Monday, August 07, 2006

Thanks but No Thanks, Virginia


In a seminal article, The Washington Post writes about disenchanted gays who have decided to let their wallets, purse and feet do their talking.

Antigay bias in Virginia is having a deleterious economic effect on the region.

In a lede front page story in the Metro section, the paper notes that "[f]eeling unwelcome, some gays" have chosen to leave Virginia.

I mean, who the hell wants to be in a place where they're not wanted? And who the hell wants to pay taxes and contribute to a state's economy that discriminates against them?
Edel Quinones lived in Virginia for 10 years, but early this year, he sold his Arlington townhouse to move to the District.

"It felt like I wasn't welcome anymore," he said.

Quinones and his partner of three years are joining a migration of gay people out of Virginia in the face of recent legislative action they perceive as hostile.
Like Germany during the 30s and 40s when Jews either migrated or were exterminated, a huge talent drain is leaving the commonwealth for happier lands.

Only this spring, Howling Latina learned of a talented professor who was being recruited by George Mason's nationally acclaimed English department but instead chose another university because of Virginia's bigoted policies regarding sexual orientation.

Keep it up, and Virginia will become a band of inbreds or Jerry Falwell clones or BOTH.

Comments:
I know so many talented and skilled people who plan to leave VA if that hateful Amendment is passed in November.

It will truly be Virginia's loss...some of these will be taking their businesses with them...I heard one local business owner who is straight talk about leaving b/c he will lose two talented employees if this Amendment is passed.

IT will truly be Virginia's loss....and some are too stupid to even realize the ramifications of this bill socially and economocially.
 
Virginia will pass its hateful amendment and, yes, sooner or later gay men and lesbians will have to go to court to try to assert rights to common property, make funeral arrangements, and on and on. Many of these cases will be won (it would take the most virulently homophobic activist judge to deny the primacy of the very old common law right to form a contract), but in the mean time lives will be harmed and only lawyers will benefit.

Another generation or so and most of the states passing these anti-civil rights amendments will have abandoned them. But not Virginia! I make this prediction now, without any doubt the time will prove me correct: Virginia will be one of the last states to ever give full civil rights to gay men and lesbians, and that will happen only when a future U.S. Supreme Court (one not filled with Bush appointees) finally overturns Virginia law.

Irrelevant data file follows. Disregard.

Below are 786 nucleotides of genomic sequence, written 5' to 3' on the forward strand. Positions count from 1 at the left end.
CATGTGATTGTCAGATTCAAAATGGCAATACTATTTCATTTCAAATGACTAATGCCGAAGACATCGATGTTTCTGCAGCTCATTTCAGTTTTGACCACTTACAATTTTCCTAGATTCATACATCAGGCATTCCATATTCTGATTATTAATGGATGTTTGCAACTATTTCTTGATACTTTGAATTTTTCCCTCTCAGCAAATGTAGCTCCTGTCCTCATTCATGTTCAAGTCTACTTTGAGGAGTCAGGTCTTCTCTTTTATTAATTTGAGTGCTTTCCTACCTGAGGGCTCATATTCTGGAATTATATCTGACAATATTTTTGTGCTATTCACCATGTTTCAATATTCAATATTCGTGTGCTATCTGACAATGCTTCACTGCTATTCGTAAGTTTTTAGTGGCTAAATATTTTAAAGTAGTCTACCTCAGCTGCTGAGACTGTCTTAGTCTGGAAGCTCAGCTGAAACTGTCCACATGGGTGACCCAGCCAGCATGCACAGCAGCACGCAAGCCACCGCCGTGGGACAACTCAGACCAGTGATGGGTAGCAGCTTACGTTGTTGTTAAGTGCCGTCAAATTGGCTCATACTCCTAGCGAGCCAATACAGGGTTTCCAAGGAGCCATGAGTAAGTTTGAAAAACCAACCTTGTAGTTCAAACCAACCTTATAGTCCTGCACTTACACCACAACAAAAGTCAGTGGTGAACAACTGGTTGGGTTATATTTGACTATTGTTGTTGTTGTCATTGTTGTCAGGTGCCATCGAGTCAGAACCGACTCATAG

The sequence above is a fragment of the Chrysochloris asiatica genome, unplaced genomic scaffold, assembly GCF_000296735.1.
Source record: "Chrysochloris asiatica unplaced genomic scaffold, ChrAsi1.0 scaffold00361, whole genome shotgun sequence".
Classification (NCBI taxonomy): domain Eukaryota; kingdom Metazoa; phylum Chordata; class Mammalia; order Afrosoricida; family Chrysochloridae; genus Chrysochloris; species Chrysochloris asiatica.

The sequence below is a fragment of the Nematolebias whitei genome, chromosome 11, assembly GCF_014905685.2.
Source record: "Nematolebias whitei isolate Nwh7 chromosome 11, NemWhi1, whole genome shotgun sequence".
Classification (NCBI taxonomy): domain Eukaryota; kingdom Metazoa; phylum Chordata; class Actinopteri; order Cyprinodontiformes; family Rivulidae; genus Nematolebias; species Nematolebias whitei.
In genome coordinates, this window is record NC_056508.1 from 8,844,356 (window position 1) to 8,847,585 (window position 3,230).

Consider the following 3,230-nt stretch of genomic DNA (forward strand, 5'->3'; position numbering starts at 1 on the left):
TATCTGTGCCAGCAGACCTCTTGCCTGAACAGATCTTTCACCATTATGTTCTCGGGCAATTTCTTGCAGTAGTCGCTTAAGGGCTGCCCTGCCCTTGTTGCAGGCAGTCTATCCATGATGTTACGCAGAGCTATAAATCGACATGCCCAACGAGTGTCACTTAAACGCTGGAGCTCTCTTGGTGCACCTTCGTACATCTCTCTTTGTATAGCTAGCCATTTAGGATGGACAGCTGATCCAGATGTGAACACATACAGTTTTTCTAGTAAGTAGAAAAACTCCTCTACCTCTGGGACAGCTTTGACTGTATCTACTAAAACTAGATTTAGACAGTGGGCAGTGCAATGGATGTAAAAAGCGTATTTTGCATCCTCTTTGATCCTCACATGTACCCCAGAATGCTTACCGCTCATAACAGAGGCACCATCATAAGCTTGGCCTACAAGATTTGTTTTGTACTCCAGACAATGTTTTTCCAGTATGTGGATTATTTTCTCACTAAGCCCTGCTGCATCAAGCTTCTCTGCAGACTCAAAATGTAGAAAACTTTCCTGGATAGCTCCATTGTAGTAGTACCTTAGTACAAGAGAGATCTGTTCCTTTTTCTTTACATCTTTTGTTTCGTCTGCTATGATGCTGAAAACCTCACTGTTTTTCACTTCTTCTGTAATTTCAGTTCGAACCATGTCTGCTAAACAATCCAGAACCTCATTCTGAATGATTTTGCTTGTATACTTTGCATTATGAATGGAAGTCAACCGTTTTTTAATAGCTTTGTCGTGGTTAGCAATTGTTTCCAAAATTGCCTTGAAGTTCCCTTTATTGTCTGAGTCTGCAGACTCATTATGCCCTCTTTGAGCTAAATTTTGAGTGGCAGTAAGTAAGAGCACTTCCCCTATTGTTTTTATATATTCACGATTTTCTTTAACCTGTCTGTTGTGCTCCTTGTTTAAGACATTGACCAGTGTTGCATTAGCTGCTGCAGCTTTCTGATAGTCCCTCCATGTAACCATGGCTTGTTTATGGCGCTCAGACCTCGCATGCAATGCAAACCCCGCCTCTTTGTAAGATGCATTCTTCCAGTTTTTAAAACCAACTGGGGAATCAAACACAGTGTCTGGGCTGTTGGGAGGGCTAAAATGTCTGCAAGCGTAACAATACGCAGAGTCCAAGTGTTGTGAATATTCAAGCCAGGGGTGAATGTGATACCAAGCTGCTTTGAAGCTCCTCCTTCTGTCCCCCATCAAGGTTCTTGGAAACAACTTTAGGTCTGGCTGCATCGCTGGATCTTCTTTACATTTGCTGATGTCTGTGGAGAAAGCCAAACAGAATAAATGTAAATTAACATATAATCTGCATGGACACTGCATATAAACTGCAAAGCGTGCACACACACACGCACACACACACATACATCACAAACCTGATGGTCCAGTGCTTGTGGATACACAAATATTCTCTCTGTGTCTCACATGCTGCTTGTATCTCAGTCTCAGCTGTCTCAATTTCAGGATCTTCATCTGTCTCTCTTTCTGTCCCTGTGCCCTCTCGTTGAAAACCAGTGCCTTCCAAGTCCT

It's a tragedy that Virginia, home to so many of the brilliant Enlightenment figures who created this country, has worked so hard to go backwards ever since. Just look at Virginia's shames of the past century: Involuntary sterilization, anti-miscegenation laws, the second-highest capital punishment rate in the country, post-Brown and post-civil rights legislation attempts to maintain segregation, and on and on and on.

The wonder is not why gay men and lesbians who can are leaving Virginia; the wonder is why other right-thinking people don't try to join them in better places. For sure, enlightenment left Virginia a long time ago, and there's not much reason to hope it will be brought back here any time soon.
 
The best way to dispel the idea that most Virginians actually want to live in Alabama is to defeat this disgusting amendment.

Virginia is not Alabama. We are capable of learning from the mistakes of the past like Massive Resistance. If what people assume about Virginians were true, the proponents of the Marshall/Newman "We don't want you to read the second paragraph" amendment would be promoting the fact that it would prohibit civil unions and any other means of creating legal rights within families, instead of pretending that those second two sentences really don't mean anything.

It's significant that pro-amendment mouthpieces keep repeating the mantra "it only defines marriage as between a man and a woman." They are well aware that Virginians don't support going farther than that, and it's giving them chills.

This amendment can be defeated, with only 45% of likely voters supporting it when they read the whole thing. Instead of despairing, contact the Commonwealth Coalition and help make history.
 
As one who never gives up until I am forced to ... David is right.


BAC
 
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